Termite control


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Old 07-05-12, 07:07 AM
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Termite control

I own a commercial building with concrete walls and raised slab. Just found termites going up walls and creating mud runs.. They are also outside under rotten wood laying along building. I have just installed the advanced compressed termite baits outside and will wait a few weeks to put the bait in once I see some activity. Inside I have also sprayed areas around the cracks in the floor where they were coming up and along sills where they are eating wood with Bifenthrin. Is there anything else I could use to help. I also have Dominion 2l to use if needed... Thanks
 
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Old 07-07-12, 07:02 AM
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Some ideas/thoughts:

Biifenthrin is labeled for termites, but it is a repellent as well as toxic to them. Bifenthrin is very good for general insect control, and we use a lot of it for that. The termite industry has moved to non-repellents for soil treatment. Examples of non-repellent active ingredients are: fipronil, and imidacloprid (such as Dominion). The idea is to let the termites into the treated zones, they sense nothing and many more termites are exposed that way. Since subterranean termites go back to the nest periodically, they introduce the toxicant to the colony through a transfer effect.

Donít use bifenthrin or any repellent anywhere near the bait stations as you will be working against your baiting strategy.

The bifenthrin will wear off soon indoors where you sprayed unless you applied a large volume. I wouldnít retreat with a non-repellent at this point until you see evidence of mud tubes again.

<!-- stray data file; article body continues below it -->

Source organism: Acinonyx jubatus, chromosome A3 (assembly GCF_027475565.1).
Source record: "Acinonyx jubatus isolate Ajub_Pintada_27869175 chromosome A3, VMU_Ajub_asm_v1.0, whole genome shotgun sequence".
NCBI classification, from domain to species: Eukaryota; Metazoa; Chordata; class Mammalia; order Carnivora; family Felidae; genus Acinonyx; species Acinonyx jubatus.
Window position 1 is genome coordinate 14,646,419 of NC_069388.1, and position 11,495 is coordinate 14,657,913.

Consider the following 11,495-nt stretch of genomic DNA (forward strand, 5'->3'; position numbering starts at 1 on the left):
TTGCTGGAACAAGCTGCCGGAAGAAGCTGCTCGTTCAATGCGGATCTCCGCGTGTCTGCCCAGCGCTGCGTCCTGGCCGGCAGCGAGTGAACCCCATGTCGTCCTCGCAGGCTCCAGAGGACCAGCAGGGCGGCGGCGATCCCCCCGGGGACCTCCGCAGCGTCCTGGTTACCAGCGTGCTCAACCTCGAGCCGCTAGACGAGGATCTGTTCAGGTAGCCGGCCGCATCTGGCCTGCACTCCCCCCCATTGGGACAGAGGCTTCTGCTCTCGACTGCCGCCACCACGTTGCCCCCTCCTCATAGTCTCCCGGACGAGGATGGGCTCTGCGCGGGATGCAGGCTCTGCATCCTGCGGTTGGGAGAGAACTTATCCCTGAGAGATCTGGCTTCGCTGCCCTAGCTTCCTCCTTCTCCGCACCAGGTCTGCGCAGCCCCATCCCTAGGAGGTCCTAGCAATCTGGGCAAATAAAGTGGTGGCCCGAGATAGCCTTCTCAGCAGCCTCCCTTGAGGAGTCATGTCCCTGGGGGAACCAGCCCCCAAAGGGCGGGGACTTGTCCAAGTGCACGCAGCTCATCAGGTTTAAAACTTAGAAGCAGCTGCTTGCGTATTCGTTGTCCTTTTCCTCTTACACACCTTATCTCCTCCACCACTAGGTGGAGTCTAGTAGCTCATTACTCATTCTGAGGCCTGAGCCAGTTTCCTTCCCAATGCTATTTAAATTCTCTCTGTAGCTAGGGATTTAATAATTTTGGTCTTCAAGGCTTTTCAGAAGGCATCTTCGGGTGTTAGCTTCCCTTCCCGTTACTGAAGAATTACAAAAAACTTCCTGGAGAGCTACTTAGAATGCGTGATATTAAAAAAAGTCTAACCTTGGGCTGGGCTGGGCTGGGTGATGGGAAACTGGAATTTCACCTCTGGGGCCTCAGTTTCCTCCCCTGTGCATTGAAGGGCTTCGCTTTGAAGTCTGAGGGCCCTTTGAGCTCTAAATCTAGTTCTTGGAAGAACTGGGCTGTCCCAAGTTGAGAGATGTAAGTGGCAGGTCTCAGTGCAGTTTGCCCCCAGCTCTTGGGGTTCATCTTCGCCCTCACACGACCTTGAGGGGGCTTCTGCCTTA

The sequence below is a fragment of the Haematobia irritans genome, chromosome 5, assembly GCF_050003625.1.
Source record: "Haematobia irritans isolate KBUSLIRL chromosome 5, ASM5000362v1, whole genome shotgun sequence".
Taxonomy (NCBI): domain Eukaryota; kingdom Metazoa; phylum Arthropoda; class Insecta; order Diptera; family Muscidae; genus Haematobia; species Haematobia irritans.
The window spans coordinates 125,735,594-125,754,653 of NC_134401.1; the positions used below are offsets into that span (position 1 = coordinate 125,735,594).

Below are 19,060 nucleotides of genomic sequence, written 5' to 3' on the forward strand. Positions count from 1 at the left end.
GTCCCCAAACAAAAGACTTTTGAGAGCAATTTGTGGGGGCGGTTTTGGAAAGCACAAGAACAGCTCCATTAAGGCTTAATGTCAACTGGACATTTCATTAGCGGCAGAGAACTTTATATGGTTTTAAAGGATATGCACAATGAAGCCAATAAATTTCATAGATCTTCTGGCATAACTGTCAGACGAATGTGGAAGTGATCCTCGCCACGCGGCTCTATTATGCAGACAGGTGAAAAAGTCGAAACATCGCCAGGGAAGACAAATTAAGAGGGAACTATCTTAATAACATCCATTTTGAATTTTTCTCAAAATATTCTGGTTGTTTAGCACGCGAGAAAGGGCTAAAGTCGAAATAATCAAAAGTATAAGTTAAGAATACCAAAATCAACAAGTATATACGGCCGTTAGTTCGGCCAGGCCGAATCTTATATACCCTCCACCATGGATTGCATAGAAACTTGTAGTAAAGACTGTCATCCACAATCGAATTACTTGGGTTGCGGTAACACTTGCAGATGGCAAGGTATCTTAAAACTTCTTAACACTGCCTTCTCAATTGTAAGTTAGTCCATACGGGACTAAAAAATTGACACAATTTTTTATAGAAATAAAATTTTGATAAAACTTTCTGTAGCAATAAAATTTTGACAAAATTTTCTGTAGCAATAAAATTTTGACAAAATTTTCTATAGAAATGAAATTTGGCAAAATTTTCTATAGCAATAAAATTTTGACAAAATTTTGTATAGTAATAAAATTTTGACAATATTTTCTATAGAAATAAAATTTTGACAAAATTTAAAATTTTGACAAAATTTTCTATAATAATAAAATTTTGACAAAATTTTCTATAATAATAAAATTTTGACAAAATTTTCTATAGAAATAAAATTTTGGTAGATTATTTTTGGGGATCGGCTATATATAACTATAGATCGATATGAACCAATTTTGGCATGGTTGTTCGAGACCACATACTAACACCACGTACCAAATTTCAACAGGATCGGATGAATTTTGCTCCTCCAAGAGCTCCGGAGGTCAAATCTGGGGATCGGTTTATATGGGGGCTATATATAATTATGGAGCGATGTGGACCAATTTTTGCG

If/when new mud tunnels appear, donít destroy them but treat them with a surface spray, just enough to wet them. Also treat the gap where tunnel originates. Let it run in as long as the gaps take it. Be aware of location of water wells on property, or even within the structure, as we sometimes have here in the northeast.

The rotten wood outside: Maybe you moved it already, but if not then donít and consider doing this. Spray the wood, soak it, with a non-repellent and let the little fellas eat it. Also, bait stations would be good there. Liquid soil treatment needs to get below the surface for more effectiveness. Consider a 10 to 25 gallon sprayer, make a trench in soil perimeter, and flood it. If soil is to compact to absorb, use re-bar and pound holes down and flood.

Keep us posted with any additional info.
 
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Old 07-10-12, 11:52 AM
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Thanks for the info... I installed the termite bait units with the wood in them last week out side. I will be getting the actual baits(diflubenzuron) soon. I know we have termites outside. Should I actually wait until they hit the wood in the units or just put baits in 3 of them...
So with regard to the imidcloriprid..should I soak the area as well as the baits too then...or just let the baits do their job?
 
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Old 07-11-12, 02:03 PM
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I have little hands-on experience with termite baiting; we are fipronil/imidacloprid users in the tradtional soil treatment manner. I donít think it would hurt to treat near the stations with a non-repellent. Sometimes the termites never hit the wooden stakes. I favor liquid soil treatments as it is pro-active, as opposed to waiting for termites to do what I want them to do, as in a passive baiting strategy. Non-repellent termiticides and baiting programs can and do work together.
 
 

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